As freelancers, we get confronted with the task of figuring out how much we should charge for our service which can be quite overwhelming and difficult.
On one hand, you know how much the top mixers are charging for a mix, but they all have these hit credits that you don’t.
However, on the other hand, you have to be able to make a living so you can’t work for nothing.
The particular thing with the music business (perhaps other industries are facing the same problems?) is that you have to start out working for very little money.
It’s not that you are not worth more but you are more likely to be working with artists who can’t pay you much, or anything at all.
It takes time to “climb the ladder” where you can start charging a proper rate.
Having said that, it’s never too late to try to get out of the rut where you charge based on how many hours you are working and instead start charging based on the value you are providing.
This concept is brilliantly laid out in the FREE, short, book, Breaking The Time Barrier, by Mike McDerment and Donald Cowper.
This short story is about a freelance web designer, named Steve, who decides to go freelance but is struggling to keep his rates high enough so he doesn’t have to struggle and lose clients.
A problem many of us starting out in the music business are facing too.
In the book, Steve gets advice from his friend John, who tells him to figure out his rates based on what his costs are, both professionally and personally.
However, Steve, like many of us, faced the challenge of having to compete against cut-rate designers (read engineers/studios/producers, etc.) and after trying to explain why he was the better choice he would lose out if he didn’t change/lowered his rate.
(Who hasn’t been in this situation?)
However, after having worked on a successful project, Steve started to feel like he should have charged more.
He starts raising his rates but since all his previous clients had been referrals, who were used to his lower rates and Steve needing to work, he had to go back to his lower rates again.
Realising that he needs help, he sets up a meeting with a common friend named Karen, who is one of the top designers in the city.
Karen gets Steve to realise that he is, in fact, selling hours rather than basing his fees based on the value he is bringing to a project.
In the book, Karen gives a perfect example where she says to Steve:
“…I’m not a collection of hours. I’m the accumulation of all my skills and talents. I’m wisdom and creativity. I’ve stopped seeing myself as a punch card. My clients don’t see me that way either. Yes, sometimes, I’ve had to change my client’s mindset. But it starts with me, first, just as it starts with you. You have to forget selling time. The best thing you could do for yourself is to get the concept of time out of your head.”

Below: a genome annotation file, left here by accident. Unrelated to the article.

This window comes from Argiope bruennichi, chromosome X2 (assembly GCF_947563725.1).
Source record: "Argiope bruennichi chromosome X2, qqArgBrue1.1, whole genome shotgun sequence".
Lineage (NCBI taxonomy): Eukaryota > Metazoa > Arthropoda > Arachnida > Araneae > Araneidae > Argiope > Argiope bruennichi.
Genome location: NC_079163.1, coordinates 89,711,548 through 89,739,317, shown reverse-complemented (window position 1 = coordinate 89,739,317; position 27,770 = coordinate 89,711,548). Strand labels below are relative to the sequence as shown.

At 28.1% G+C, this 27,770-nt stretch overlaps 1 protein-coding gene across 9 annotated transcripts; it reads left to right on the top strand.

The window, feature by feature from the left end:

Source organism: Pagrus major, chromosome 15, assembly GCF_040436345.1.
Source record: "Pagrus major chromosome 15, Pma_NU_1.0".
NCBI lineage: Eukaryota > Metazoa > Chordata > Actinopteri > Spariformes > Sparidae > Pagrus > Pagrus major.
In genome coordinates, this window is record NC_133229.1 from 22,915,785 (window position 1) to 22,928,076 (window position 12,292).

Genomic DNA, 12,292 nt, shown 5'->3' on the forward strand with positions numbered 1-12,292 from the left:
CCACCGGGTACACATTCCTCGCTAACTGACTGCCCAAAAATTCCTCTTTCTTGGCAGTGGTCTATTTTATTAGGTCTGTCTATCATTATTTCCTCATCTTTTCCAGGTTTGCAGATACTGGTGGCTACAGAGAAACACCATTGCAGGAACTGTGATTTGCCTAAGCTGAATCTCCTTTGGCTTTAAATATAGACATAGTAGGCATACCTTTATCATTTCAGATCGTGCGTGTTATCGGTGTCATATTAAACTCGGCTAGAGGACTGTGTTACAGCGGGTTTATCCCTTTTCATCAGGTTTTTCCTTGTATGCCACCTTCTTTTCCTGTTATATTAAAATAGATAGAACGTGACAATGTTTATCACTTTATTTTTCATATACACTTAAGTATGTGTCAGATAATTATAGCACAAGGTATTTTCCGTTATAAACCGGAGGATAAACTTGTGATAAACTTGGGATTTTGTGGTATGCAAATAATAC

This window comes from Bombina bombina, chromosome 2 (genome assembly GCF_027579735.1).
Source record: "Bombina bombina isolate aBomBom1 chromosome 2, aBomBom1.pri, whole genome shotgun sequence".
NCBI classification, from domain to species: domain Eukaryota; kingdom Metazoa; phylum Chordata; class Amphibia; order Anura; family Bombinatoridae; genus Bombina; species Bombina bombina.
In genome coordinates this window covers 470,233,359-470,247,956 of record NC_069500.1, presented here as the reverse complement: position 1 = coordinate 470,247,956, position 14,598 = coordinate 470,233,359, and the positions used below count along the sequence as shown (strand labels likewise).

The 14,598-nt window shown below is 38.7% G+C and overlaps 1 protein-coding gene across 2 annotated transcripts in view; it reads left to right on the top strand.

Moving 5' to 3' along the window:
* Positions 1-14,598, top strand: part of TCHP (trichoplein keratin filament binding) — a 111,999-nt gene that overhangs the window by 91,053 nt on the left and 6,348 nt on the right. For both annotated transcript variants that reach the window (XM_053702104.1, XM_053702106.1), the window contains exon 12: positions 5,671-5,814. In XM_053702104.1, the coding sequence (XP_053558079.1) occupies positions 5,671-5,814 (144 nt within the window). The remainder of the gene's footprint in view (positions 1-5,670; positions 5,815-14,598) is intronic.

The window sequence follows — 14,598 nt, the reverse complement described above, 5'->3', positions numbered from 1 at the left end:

“Since there are only so many hours in a year, it puts a cap on how much revenue you can collect in a year, and it means that the only way to make more money is to work more hours. These are limits...and the truth is, they are false limitations that lead to bad behaviours, like burning yourself out by working around the clock in an effort to earn more.”
Who hasn’t been there? I know I have.
This is not shaming on people who need to work multiple jobs just to survive, rather, is to give you an idea of what potentials are out there for you to create the life you want, and most importantly, setting yourself up so you actually can do this until you retire without burning yourself out.
And if we as producers and engineers can take this mindset onboard I believe we can see some great changes in our lives as well as in our income.
How do you find out the value you are bringing to a project?
It starts with finding out more about the project before you accept it.
For example, if an artist approaches you to produce an album for him or her, start by asking what the project is about, why is it important to her to get the music out? Is it to promote touring? To send around to labels?
Find out what’s important to him or her and what would make this a successful project for them.
Anything you can find out is great and the more you learn the more you will see the real value you could be bringing to a project. Rather than just a collection of hours.
When you have gained all the inside knowledge of the project and what the artist dreams and hopes are, you can start working on a deal that could help bring that dream to life.
Which brings me to,
The Power Of Offering Various Deals
Just telling the artist your daily rate is kind of lazy because when you know what he or she really wants out of a project you can start working on a set of deals.
For example, try to come up with 3 or more different packages where the first one would give her everything she could possibly need to accomplish her goal and dreams.
For example, if she wants to do an EP, offer to do the recording, editing (vocal tuning if we are honest) mixing and mastering. Offer to hire a small team to film the recording that she could use for a music video, too.
Offer to have food and drink available for each session.
Perhaps even an Uber waiting to pick her up in the mornings and get her back home after every session.
I hope you realise that just offering her your, “this is my daily rate”, would not enable you to give your client the experience and product he or she deserves.
By tailoring your offers to the client's needs you can start offering different packages with different price points that they can choose from.
Have one premium and a few other offers that still will get the artist to her goal but without all cream on top.